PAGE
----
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All the Perl that's Practical to Extract and Report

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  • I wasn't defending either side in that exchange you originally referenced. I thought they both acted badly.

    The blog author did many "piss off people on IRC" things, mostly by not getting to the point in a simple manner. The other folks on IRC were just straight up jerks, no doubt.

    I try to be polite on IRC. If someone is irritating me, I try to simply stop dealing with them, as opposed to abusing them. I'm not sure I always succeed.

    On the note of not liking the person you were become, one reason I stopped ha

    • While I don't want to single anyone out in the reply to that thread, I'll just say that your reply is what made me go back and reassess my opinion of that post. Thank you.

      Also, the guy has other interesting posts on that site. Well worth reading, if experience with foreign cultures piques your interests.

  • I think the important issue here is that what is perceived as 'rude' depends a lot on the society you are in. What 'firefly' failed to realise is that, by the standards of technical forums, he started out by being fairly rude: he wasn't personally insulting anyone, of course, but he was asking for help and completely failing to provide any useful information about what was going wrong; instead he was whining about how hard his life was. Thus, he was wasting the time of a whole lot of volunteers, which is co

  • Re. 'punching distance', any implied threat of physical violence is likely to make me less polite, not more. My motivation for being polite is not 'avoid getting punched', it's more like 'avoid upsetting people', so I tend to be much more careful online, where I can't see what effect my words are having.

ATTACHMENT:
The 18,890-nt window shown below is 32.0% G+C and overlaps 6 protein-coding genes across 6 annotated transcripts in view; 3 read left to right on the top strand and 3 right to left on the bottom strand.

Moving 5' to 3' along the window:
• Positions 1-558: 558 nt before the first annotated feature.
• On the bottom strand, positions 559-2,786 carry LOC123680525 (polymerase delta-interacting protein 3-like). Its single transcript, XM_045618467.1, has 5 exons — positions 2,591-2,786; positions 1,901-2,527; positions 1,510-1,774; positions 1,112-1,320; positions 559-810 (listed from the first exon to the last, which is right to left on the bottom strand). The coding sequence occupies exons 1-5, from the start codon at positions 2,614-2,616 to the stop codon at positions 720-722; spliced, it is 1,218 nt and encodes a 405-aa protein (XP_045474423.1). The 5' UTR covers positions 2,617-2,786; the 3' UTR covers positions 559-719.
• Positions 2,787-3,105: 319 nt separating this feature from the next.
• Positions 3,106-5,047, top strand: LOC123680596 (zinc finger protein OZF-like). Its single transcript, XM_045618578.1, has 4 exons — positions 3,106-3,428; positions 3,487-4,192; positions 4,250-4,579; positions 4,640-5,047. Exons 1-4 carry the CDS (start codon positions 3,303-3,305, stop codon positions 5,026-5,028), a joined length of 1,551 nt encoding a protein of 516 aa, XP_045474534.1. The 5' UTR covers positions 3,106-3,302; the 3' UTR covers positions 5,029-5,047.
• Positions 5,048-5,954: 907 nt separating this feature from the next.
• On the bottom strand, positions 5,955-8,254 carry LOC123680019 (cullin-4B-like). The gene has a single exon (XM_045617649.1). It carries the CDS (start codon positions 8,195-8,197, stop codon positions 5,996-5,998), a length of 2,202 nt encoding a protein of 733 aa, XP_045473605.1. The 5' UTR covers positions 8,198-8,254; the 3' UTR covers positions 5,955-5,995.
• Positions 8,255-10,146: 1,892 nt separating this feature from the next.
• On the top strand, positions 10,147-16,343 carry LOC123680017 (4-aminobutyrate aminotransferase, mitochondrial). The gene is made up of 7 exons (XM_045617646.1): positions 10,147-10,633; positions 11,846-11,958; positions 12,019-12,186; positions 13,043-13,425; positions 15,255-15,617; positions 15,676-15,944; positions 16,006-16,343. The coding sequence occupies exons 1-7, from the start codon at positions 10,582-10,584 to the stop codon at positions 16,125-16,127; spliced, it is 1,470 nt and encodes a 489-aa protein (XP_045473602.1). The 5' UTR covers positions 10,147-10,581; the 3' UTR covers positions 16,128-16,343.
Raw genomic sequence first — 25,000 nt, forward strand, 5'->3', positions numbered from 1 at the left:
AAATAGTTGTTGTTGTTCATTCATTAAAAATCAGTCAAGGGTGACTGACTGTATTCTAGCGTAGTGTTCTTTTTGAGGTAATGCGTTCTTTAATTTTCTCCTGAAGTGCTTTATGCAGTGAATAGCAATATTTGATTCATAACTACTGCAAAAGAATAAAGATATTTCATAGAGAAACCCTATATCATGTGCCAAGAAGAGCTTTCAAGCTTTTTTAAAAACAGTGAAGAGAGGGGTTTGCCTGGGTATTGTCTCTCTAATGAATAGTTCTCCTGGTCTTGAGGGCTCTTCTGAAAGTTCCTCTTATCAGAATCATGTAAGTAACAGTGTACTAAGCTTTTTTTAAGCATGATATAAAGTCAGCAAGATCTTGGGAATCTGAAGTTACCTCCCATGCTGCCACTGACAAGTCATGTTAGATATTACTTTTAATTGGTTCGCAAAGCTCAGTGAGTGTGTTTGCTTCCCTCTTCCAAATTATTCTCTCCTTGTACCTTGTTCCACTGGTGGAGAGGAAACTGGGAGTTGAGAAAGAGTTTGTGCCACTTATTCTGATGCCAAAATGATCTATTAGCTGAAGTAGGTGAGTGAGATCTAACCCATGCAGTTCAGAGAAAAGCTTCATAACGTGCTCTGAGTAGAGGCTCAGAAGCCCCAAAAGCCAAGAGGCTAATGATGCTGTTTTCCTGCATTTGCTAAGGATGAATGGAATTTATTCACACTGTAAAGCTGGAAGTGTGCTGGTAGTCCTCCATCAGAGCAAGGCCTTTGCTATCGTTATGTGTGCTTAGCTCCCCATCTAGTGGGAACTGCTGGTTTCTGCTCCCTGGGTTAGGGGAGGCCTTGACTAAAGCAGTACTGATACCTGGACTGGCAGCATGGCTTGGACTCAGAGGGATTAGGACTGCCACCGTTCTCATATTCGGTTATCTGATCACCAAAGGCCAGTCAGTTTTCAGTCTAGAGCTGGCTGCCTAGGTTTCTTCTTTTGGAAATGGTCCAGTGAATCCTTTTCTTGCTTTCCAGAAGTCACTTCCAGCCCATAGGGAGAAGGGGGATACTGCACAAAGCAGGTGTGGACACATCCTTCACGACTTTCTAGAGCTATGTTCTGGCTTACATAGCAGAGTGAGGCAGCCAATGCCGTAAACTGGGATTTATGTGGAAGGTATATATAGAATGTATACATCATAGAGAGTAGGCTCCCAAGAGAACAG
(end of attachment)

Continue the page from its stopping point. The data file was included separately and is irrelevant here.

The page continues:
If there are large numbers of people in the world whose primary reason for being civil is to avoid getting punched, it's hardly surprising so many of them are arseholes online. Perhaps those of us who do k

    • Neither Schwern nor myself were encouraging punching. The idea was really that many people only seem to keep themselves in check when faced with the possibility of direct confrontation. I think "punching" was just used to spice up the discussion. Sorry if that came across wrong.

    • Well, punching distance also happens to be a distance short enough for you to look each other in the face to determine each other's state of mind way before any physical violence is involved.

      I still think it's a sign of lack of empathy when people behave really badly on IRC or mailing lists. Add to that a gang mentality where people think this is the normal way of interacting, and you have a pretty nasty environment.

  • You wreck your own point when you stated you can't discuss politics politely. If you want to convince somebody (me, for example) that you aren't just a raving Bush-hater, you have to act in a civil manner.

    Now, I can't say that I'm any better in fact, since my own political rants tend to be just as angry, they're just a different set of positions. But I still say that the most convincing argument is the one delivered with passion, but still delivered politely and without coming across as anger or hatred (i.e

    • I posit that anger is not useful even for that. You want your judgement to be particularly level and unclouded when something matters enough to you to spur you into action.

    • You wreck your own point when you stated you can't discuss politics politely.

      I no longer judge people for not being polite about politics. Politics is all about who is going to take the next turn depriving other people of liberty, property, and sometimes life. It is completely understandable why people would be uncivil about that. In fact, it's ridiculous to expect them to be civil, and it's part of the religious faith in government as being the right idea. It's part of the way this mental virus propagates itself: by presenting the idea as being something that people should not

      --
      J. David works really hard, has a passion for writing good software, and knows many of the world's best Perl programmers